Microchips are a great resource for helping lost dogs find their way back home. But it's not enough to simply chip your pets and move on. Find out more on National Check Your Chip Day!

Talking Microchips For Dogs On ‘National Check Your Chip Day’


Rewind the clock to when I was a television news reporter. After moving to Texas and starting fresh at a new station, the first story I covered was a family reunited with their dog after he went missing for several years. So how did this magical moment come about? Well, it was all thanks to the dog’s microchip!

While microchips are a great resource for helping lost dogs find their way back home, the American Animal Hospital Association (AAHA) and the American Veterinary Medical Association (AVMA) are reminding pet parents that it’s not enough to simply chip your pets and move on.

Find out more on microchips and the mission behind National Check Your Chip Day!


What Is a Microchip for a Dog?

A microchip is a small, rice-sized electronic chip enclosed in a glass cylinder that’s implanted under your dog’s skin, between his shoulder blades at the back of his neck. It isn’t a GPS. Rather, it contains a unique tracking number that’s registered to a database and linked to an account with the animal’s info and pet parent’s contact details.

If your dog goes missing and someone brings him to a shelter or veterinary clinic, one of the first things they’ll do is wave a scanner over the dog’s neck to check for a microchip. When the scanner passes over the area, radiowaves activate the chip. The chip then transmits the identification number to the scanner and the number displays on the screen.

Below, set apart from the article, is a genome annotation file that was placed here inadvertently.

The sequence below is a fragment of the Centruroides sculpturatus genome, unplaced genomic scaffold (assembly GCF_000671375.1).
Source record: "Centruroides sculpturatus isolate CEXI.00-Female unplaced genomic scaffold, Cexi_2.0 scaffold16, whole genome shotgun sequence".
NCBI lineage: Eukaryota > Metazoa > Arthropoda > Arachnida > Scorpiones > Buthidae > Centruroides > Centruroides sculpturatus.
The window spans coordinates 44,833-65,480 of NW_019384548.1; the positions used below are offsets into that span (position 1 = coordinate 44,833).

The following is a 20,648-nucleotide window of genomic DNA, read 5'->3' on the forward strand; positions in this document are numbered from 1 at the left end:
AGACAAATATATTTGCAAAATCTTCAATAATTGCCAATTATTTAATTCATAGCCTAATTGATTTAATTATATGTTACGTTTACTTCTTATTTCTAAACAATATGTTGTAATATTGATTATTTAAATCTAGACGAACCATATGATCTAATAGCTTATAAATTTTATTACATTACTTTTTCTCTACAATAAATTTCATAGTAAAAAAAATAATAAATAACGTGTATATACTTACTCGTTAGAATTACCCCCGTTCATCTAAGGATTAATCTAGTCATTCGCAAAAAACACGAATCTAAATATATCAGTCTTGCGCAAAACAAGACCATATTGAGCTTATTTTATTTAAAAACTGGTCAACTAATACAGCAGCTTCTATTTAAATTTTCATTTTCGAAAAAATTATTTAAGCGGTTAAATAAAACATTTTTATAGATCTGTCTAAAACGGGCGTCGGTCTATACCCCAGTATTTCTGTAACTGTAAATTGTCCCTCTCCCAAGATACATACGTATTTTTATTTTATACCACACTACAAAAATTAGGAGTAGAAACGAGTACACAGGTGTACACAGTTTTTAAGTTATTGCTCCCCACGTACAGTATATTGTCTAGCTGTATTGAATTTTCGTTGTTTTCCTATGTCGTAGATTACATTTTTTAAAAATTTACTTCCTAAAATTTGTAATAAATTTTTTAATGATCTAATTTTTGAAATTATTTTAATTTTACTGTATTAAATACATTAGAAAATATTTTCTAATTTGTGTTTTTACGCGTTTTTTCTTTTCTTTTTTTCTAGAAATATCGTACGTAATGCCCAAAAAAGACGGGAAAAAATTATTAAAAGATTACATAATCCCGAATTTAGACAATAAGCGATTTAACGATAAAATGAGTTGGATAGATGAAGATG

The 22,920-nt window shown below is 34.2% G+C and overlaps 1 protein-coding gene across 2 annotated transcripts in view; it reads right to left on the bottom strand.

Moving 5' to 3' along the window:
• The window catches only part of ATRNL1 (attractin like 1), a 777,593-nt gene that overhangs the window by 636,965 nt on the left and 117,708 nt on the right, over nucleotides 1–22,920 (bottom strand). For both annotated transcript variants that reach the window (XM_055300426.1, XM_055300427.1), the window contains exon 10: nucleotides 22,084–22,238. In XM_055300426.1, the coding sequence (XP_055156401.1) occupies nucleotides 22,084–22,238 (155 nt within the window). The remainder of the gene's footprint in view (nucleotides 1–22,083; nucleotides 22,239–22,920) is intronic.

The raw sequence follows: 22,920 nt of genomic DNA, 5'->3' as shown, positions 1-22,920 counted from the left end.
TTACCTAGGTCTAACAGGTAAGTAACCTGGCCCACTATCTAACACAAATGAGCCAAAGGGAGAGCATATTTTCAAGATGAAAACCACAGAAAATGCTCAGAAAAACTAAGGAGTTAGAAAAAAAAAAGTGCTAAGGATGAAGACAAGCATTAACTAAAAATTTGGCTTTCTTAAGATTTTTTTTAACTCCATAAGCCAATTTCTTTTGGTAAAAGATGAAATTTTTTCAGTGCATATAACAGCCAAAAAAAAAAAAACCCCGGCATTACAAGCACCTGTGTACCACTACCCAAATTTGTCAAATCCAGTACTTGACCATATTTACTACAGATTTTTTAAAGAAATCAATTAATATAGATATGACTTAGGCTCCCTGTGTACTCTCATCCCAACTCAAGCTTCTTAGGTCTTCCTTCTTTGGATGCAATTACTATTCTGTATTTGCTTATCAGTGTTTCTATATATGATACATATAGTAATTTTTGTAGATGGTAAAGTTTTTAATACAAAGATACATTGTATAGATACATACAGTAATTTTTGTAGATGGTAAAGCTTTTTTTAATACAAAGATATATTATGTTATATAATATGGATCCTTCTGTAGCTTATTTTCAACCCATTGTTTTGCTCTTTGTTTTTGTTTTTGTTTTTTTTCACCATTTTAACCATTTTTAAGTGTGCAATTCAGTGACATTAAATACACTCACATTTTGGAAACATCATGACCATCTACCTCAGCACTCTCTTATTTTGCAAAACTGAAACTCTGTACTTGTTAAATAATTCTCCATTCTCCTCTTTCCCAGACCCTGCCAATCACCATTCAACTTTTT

If the microchip registry has accurate and up-to-date information, the shelter or vet team can quickly find and contact the animal’s owner.


According to the AVMA:

“A study of more than 7,700 stray animals at animal shelters showed that dogs without microchips were returned to their owners 21.9% of the time, whereas microchipped dogs were returned to their owners 52.2% of the time.”

Microchips are a great resource for helping lost dogs find their way back home. But it's not enough to simply chip your pets and move on. Find out more on National Check Your Chip Day!


About National Check Your Chip Day

This national day was created by the AAHA and the AVMA with support from HomeAgain to encourage pet parents to check their pet’s microchip information annually and keep it up-to-date.

Just think about it: Since your dog has been microchipped, have you moved to a new house or apartment? Changed your phone number? Did you adopt a microchipped dog, but never thought to update the registered contact information?

By checking your dog’s chip yearly and updating any outdated information, you increase your pet’s chances of returning home if lost!

Infographic: Microchip Your Pet


How To Update Your Dog’s Microchip

  • First, you’ll need your dog’s microchip number. If you don’t have this on hand, call your vet’s office (the one that implanted the chip) and they should be able to help you. I actually had to do this for both of my dogs. They were microchipped in Texas and I never thought to update the registered contact information after we moved to the Carolinas!
  • Once you have the chip number, you’ll need to figure out where the chip is registered. Visit the AAHA’s Universal Pet Microchip Lookup Tool. This tool is linked to the registries of the majority of microchip manufacturers and allows a quick database search of any microchip made by these manufacturers. 

  • Once you know the manufacturer, you’ll need to log into your existing account or create an account. 
  • Access the registration information and make sure it all — particularly your phone number and address — is up-to-date.